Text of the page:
Maybe getting mixed up as usual G.G. :)
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 Re: Cap in Hand
Topic Originator: Grant  
Date:   Tue 28 Apr 13:42

Quote:

GG Riva, Tue 28 Apr 10:04

Smithy is indeed a real gent - anytime I go in there, he wants to give me a pint on the house and I have to tell him to behave himself - and that goes back to long before I talked him up in this wee tribute:-

https://www.youtube.com/watch?v=IkAwFTZw5vI

You were on a pub crawl that took in the Coaledge Tavern? Your knees must have been well skint in the legs before and after. How many miles did you cover? :-)


We started in Lochgelly weirdly, once we'd finished walking around there it was a taxi to the coaledge, would've been a fair walk!

He refused to keep the change aswell, what a man.
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 Re: Cap in Hand
Topic Originator: Townsvillepar  
Date:   Tue 28 Apr 20:49

I had the pleasure of going to the Coaledge with my brother, his partner and my brother's mate in September last year. Alex Smith was one of my heroes and I was really disappointed that he went to Rangers. Our night at the Coaledge pub is one of the best nights I have ever had. Alex is such a character and a lovely man. We had the best laugh and I was in my element. Alex had been to Australia and had a great memories of his trip there. He put his hat with corks hanging from it on and it made my night. The banter that night was first class. Truly a great man.
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 Re: Cap in Hand
Topic Originator: GG Riva  
Date:   Tue 28 Apr 21:46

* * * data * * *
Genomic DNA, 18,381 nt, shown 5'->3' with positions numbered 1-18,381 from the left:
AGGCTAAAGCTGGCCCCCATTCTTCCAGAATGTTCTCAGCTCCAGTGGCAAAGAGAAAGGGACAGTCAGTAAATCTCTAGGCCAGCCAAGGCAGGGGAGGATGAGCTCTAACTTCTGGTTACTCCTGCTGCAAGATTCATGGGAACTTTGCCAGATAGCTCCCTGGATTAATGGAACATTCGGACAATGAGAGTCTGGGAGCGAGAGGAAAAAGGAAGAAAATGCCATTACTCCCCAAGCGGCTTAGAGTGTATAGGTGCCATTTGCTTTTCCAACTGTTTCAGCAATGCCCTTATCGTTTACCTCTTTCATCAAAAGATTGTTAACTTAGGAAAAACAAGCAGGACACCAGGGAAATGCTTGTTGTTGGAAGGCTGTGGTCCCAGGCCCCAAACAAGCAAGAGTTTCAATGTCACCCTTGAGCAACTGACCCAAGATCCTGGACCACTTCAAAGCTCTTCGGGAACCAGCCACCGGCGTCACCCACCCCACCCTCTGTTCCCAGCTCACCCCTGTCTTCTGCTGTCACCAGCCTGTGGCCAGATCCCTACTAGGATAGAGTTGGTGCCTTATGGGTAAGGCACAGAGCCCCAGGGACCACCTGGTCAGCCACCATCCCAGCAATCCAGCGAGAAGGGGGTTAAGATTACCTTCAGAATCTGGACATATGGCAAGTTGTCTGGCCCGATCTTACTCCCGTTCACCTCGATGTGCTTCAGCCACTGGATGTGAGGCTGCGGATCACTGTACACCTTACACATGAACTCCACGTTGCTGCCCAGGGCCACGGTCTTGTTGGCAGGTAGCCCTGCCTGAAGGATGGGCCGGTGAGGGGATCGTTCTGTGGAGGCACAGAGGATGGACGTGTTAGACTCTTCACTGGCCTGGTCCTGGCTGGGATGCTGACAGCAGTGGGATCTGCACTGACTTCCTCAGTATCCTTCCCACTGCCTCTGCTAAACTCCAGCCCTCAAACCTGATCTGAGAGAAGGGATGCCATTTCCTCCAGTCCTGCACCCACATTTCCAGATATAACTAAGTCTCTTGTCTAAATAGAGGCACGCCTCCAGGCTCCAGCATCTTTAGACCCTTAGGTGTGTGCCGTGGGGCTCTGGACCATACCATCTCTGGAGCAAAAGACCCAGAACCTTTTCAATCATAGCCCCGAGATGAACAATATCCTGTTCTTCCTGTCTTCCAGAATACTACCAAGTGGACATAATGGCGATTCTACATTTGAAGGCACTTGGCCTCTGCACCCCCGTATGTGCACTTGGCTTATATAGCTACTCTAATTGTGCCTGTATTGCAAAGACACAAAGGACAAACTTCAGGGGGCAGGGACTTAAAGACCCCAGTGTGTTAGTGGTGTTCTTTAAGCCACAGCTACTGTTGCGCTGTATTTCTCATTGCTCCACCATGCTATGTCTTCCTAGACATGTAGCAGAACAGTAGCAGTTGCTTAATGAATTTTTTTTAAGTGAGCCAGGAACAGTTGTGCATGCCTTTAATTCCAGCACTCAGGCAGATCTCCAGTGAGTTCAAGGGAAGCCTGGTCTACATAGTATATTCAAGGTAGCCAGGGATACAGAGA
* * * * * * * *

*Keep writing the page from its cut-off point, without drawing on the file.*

Quote:

Townsvillepar, Tue 28 Apr 20:49

I had the pleasure of going to the Coaledge with my brother, his partner and my brother's mate in September last year. Alex Smith was one of my heroes and I was really disappointed that he went to Rangers. Our night at the Coaledge pub is one of the best nights I have ever had. Alex is such a character and a lovely man. We had the best laugh and I was in my element. Alex had been to Australia and had a great memories of his trip there. He put his hat with corks hanging from it on and it made my night. The banter that night was first class. Truly a great man.


We were all gutted when Alex was transferred to Rangers, Townsville, but if it's any consolation, he didn't want to go, but £51,000 was a record between 2 Scottish clubs and the Pars needed the money to balance the books, so he was told the fee had been agreed and expected to sign for the Glasgow club.

You will know that back then the clubs held all the power - they could refuse any number of repeated transfer requests as they did with Alex Edwards and Roy Barry, before eventually conceding defeat, or they could tell a player he'd been sold. With Smith it was done amicably. He went because he loves the Pars and can be seen in the Main Stand at every home game, come rain or shine, even if it's quite an effort for him as both his knees are goosed with arthritis.



Not your average Sunday League player.
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 Re: Cap in Hand
Topic Originator: sammer  
Date:   Tue 28 Apr 22:03

' if it's quite an effort for him as both his knees are goosed with arthritis.'
So he's quicker now?

Apologies for the cruel terracing humour. Alex Smith was my father's favourite Pars player ever and when I saw him in his prime I could see his influence on a game of football. He combined two positions really: creative wing half and attacking inside right. Alex was only average height but had a great ability to time runs into the box and get on the end of crosses from either wing. His shooting was pretty brisk too from around the edge of the box. But my lingering memory is of Alex carrying the ball effortlessly on the counter attack and making a well judged pass to develop play. The old saying, 'Let the ball do the work' was never truer than for Alex Smith.
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 Re: Cap in Hand
Topic Originator: veteraneastender  
Date:   Tue 28 Apr 23:48

"Aye vee it was a long 88 minutes after Gardiner scored"

I could not get to The Hawthorns - watched it on the big screen at EEP - it blew down in the heavy wind not long after Pat G scored, then there was a scurry along the terracing to find the other screen.

Two things I mind - it was a freezing cold night - and the WBA keeper, the late John Osborne, had a plastic finger.